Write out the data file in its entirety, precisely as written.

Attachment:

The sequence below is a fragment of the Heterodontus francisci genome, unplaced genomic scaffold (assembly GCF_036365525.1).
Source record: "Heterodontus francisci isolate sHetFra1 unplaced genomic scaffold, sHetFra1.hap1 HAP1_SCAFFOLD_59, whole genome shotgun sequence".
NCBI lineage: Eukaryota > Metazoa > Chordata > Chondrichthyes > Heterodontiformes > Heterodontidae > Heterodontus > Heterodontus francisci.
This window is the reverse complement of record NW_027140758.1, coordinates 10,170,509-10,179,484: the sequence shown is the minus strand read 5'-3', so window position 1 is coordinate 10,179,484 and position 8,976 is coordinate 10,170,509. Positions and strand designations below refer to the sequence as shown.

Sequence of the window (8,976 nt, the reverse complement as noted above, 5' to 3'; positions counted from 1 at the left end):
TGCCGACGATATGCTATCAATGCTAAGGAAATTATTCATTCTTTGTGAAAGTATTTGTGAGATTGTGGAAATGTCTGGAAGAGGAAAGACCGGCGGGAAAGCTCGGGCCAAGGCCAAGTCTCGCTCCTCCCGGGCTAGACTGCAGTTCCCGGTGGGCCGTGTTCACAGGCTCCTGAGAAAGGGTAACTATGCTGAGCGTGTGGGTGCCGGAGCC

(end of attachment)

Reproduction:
The sequence below is a fragment of the Heterodontus francisci genome, unplaced genomic scaffold (assembly GCF_036365525.1).
Source record: "Heterodontus francisci isolate sHetFra1 unplaced genomic scaffold, sHetFra1.hap1 HAP1_SCAFFOLD_59, whole genome shotgun sequence".
NCBI lineage: Eukaryota > Metazoa > Chordata > Chondrichthyes > Heterodontiformes > Heterodontidae > Heterodontus > Heterodontus francisci.
This window is the reverse complement of record NW_027140758.1, coordinates 10,170,509-10,179,484: the sequence shown is the minus strand read 5'-3', so window position 1 is coordinate 10,179,484 and position 8,976 is coordinate 10,170,509. Positions and strand designations below refer to the sequence as shown.

Sequence of the window (8,976 nt, the reverse complement as noted above, 5' to 3'; positions counted from 1 at the left end):
TGCCGACGATATGCTATCAATGCTAAGGAAATTATTCATTCTTTGTGAAAGTATTTGTGAGATTGTGGAAATGTCTGGAAGAGGAAAGACCGGCGGGAAAGCTCGGGCCAAGGCCAAGTCTCGCTCCTCCCGGGCTAGACTGCAGTTCCCGGTGGGCCGTGTTCACAGGCTCCTGAGAAAGGGTAACTATGCTGAGCGTGTGGGTGCCGGAGCC